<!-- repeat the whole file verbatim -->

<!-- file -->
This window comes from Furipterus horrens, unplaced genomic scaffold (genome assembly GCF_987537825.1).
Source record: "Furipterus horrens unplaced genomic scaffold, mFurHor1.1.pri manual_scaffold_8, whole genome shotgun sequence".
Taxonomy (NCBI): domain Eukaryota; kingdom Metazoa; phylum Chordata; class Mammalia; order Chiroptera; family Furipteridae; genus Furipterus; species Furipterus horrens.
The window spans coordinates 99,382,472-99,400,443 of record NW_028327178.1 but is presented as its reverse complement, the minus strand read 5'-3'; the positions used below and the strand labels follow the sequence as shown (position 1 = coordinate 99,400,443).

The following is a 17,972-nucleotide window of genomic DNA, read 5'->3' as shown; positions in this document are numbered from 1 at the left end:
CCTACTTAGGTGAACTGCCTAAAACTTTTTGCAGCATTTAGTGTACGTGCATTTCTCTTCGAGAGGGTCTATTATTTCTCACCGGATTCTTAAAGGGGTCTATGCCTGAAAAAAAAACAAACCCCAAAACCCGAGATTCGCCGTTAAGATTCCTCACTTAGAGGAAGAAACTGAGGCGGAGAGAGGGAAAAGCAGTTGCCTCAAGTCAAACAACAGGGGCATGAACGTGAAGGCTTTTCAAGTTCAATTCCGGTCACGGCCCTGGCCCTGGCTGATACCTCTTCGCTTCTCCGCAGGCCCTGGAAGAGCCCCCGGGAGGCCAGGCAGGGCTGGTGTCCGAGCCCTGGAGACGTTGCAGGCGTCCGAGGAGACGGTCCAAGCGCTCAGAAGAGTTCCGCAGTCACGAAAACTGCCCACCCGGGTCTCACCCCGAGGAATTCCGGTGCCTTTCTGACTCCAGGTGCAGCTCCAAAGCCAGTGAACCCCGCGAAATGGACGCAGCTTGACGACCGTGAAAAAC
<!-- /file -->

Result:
This window comes from Furipterus horrens, unplaced genomic scaffold (genome assembly GCF_987537825.1).
Source record: "Furipterus horrens unplaced genomic scaffold, mFurHor1.1.pri manual_scaffold_8, whole genome shotgun sequence".
Taxonomy (NCBI): domain Eukaryota; kingdom Metazoa; phylum Chordata; class Mammalia; order Chiroptera; family Furipteridae; genus Furipterus; species Furipterus horrens.
The window spans coordinates 99,382,472-99,400,443 of record NW_028327178.1 but is presented as its reverse complement, the minus strand read 5'-3'; the positions used below and the strand labels follow the sequence as shown (position 1 = coordinate 99,400,443).

The following is a 17,972-nucleotide window of genomic DNA, read 5'->3' as shown; positions in this document are numbered from 1 at the left end:
CCTACTTAGGTGAACTGCCTAAAACTTTTTGCAGCATTTAGTGTACGTGCATTTCTCTTCGAGAGGGTCTATTATTTCTCACCGGATTCTTAAAGGGGTCTATGCCTGAAAAAAAAACAAACCCCAAAACCCGAGATTCGCCGTTAAGATTCCTCACTTAGAGGAAGAAACTGAGGCGGAGAGAGGGAAAAGCAGTTGCCTCAAGTCAAACAACAGGGGCATGAACGTGAAGGCTTTTCAAGTTCAATTCCGGTCACGGCCCTGGCCCTGGCTGATACCTCTTCGCTTCTCCGCAGGCCCTGGAAGAGCCCCCGGGAGGCCAGGCAGGGCTGGTGTCCGAGCCCTGGAGACGTTGCAGGCGTCCGAGGAGACGGTCCAAGCGCTCAGAAGAGTTCCGCAGTCACGAAAACTGCCCACCCGGGTCTCACCCCGAGGAATTCCGGTGCCTTTCTGACTCCAGGTGCAGCTCCAAAGCCAGTGAACCCCGCGAAATGGACGCAGCTTGACGACCGTGAAAAAC